Economic Calendar – Top 5 Things To Watch This Week
Investing.com – Investors will stay focused on Turkey’s deepening currency crisis and the fallout across global markets in week ahead to see if any more news materializes after Washington’s latest sanctions on Ankara battered the lira and triggered a move out of riskier assets.
In addition, market focus will stay attuned to the next potential steps in the tit-for-tat trade dispute between the U.S. and China.
U.S.-Sino trade-war fears have been simmering for months, keeping market gains in check with investors jittery over the prospects of further escalation in tensions between the world’s two largest economies having an impact on economic growth.
On the data front, U.S. retail sales figures for July come out on Wednesday, which should give clearer signs on the strength of the American consumer at the start of the second half of the year.
There are also about 10 S&P 500 companies reporting earnings in the week ahead on Wall Street, as the earnings season starts to wind down, with big-name retailers such as Home Depot , Macy’s and Walmart among the highlights.
Elsewhere, China also has key data, including industrial production on Tuesday, which will be watched for any signs of damage from the ongoing trade spat with the U.S.
Meantime, in Europe, traders will be able to get their teeth into the latest snapshots of U.K. inflation, employment, and retail sales for further indications on the continued effect that the Brexit decision is having on the economy.
Ahead of the coming week, Investing.com has compiled a list of the five biggest events on the economic calendar that are most likely to affect the markets.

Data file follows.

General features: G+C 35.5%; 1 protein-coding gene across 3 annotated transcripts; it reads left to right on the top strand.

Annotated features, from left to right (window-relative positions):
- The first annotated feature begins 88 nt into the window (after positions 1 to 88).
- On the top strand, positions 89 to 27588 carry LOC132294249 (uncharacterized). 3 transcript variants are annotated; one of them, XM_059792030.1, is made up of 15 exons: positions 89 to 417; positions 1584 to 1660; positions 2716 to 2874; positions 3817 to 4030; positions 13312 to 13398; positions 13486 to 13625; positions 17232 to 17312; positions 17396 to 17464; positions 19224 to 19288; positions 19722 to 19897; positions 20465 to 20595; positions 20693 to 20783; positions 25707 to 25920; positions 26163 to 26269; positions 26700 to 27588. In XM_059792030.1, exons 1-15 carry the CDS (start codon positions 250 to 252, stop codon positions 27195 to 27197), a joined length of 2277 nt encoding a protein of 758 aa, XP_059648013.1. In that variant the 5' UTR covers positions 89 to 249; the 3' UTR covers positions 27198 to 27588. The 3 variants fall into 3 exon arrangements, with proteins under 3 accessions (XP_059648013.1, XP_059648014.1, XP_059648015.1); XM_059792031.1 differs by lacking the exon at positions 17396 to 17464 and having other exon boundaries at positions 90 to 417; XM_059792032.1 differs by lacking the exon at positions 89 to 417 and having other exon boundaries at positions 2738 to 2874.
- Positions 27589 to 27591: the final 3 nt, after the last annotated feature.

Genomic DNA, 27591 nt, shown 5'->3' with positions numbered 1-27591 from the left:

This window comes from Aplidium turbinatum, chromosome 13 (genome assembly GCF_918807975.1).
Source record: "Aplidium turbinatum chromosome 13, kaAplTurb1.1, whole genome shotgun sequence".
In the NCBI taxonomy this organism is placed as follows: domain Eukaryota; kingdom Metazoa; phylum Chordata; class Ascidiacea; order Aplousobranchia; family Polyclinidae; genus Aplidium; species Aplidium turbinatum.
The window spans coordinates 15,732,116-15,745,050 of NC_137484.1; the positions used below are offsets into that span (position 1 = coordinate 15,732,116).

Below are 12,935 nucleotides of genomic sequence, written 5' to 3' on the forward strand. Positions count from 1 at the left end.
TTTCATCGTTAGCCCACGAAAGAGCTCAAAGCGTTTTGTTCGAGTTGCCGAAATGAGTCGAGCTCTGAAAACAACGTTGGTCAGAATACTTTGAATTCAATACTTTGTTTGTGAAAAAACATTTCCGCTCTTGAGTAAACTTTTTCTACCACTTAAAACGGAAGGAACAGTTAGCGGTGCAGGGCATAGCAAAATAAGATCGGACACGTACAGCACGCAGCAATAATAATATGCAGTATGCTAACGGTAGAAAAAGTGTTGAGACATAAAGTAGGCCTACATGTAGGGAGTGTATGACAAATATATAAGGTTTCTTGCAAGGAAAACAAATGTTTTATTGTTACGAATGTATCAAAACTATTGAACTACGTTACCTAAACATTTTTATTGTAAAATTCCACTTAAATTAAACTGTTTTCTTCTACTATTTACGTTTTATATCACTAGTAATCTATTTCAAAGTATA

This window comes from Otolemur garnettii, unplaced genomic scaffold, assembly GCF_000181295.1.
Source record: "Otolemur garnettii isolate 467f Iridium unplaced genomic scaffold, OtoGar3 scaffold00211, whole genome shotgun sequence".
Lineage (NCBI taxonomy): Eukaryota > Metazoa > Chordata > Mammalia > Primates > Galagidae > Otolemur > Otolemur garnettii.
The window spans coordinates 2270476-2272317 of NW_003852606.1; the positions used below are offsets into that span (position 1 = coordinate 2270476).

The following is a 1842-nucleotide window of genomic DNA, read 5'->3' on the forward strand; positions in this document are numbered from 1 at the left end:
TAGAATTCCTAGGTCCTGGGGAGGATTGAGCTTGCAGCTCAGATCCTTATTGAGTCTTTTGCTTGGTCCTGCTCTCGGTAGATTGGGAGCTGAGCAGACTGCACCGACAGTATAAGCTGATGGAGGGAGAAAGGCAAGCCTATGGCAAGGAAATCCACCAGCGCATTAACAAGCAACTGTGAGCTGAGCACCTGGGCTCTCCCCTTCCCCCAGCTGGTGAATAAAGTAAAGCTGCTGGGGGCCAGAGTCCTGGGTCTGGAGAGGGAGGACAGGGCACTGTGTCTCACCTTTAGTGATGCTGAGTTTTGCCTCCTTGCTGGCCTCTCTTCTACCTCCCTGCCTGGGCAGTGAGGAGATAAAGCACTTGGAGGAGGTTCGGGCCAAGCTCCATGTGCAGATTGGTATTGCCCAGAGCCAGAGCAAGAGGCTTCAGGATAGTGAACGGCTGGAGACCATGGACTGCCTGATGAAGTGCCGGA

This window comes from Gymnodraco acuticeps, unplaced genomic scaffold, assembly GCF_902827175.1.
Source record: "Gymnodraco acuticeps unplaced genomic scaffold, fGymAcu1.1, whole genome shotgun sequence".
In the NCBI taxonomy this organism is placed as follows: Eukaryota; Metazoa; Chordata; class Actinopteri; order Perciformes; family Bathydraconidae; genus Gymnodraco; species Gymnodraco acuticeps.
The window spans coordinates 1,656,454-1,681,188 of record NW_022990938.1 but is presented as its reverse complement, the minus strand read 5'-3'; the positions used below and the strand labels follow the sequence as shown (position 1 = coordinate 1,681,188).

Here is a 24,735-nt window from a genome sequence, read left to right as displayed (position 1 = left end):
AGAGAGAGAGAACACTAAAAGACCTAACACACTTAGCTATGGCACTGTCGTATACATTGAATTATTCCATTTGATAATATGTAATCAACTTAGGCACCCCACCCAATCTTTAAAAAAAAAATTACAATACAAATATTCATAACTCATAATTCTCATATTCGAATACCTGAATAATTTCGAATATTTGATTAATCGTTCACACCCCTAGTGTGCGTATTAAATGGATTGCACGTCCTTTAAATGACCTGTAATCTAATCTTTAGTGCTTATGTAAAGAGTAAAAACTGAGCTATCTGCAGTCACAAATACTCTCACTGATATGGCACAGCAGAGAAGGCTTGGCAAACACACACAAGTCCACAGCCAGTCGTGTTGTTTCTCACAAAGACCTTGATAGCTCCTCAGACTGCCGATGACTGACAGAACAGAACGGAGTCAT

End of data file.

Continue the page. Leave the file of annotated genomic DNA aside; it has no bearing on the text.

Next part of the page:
1. Turkey Turmoil Spillover?
The lira briefly plunged more than 20% to a record-low on Friday, while global markets reeled, as investors were spooked that the collapse in the Turkish currency would spread across emerging markets and hit the European banking system.
The lira ended down around 15% against the dollar, its worst day since Turkey’s financial crisis of 2001, on the back of a deepening rift with the United States.
U.S. President Donald Trump said he would double tariffs on Turkish steel and aluminum, after imposing U.S. sanctions earlier in the week because of Turkey’s detention of Andrew Brunson, an American pastor detained in 2016. Turkish authorities accuse Brunson of supporting a failed coup attempt earlier that year.
Turkey’s President Recip Tayyip Erdogan failed to offer any economic solace when he spoke Friday, declaring that “they have their dollar, we have our god.”
Erdogan also asked citizens to “change the euros, the dollars and the gold that you are keeping beneath your pillows into lira,” noting this is “a domestic and national struggle.”
Adding to emerging market currency woes was the Russian rouble, which sank to its lowest since April 2016 against the dollar, on threats of new U.S. sanctions over the Kremlin’s alleged involvement in the poising of former Russian spy Sergei Skripal with the chemical agent Novichok earlier this year in the rural English town of Salisbury.
The geopolitical worries come as the U.S. is embroiled in a trade war with China. Both governments announced the possibility of imposing tit-for-tat tariffs on an additional $16 billion worth of goods last week.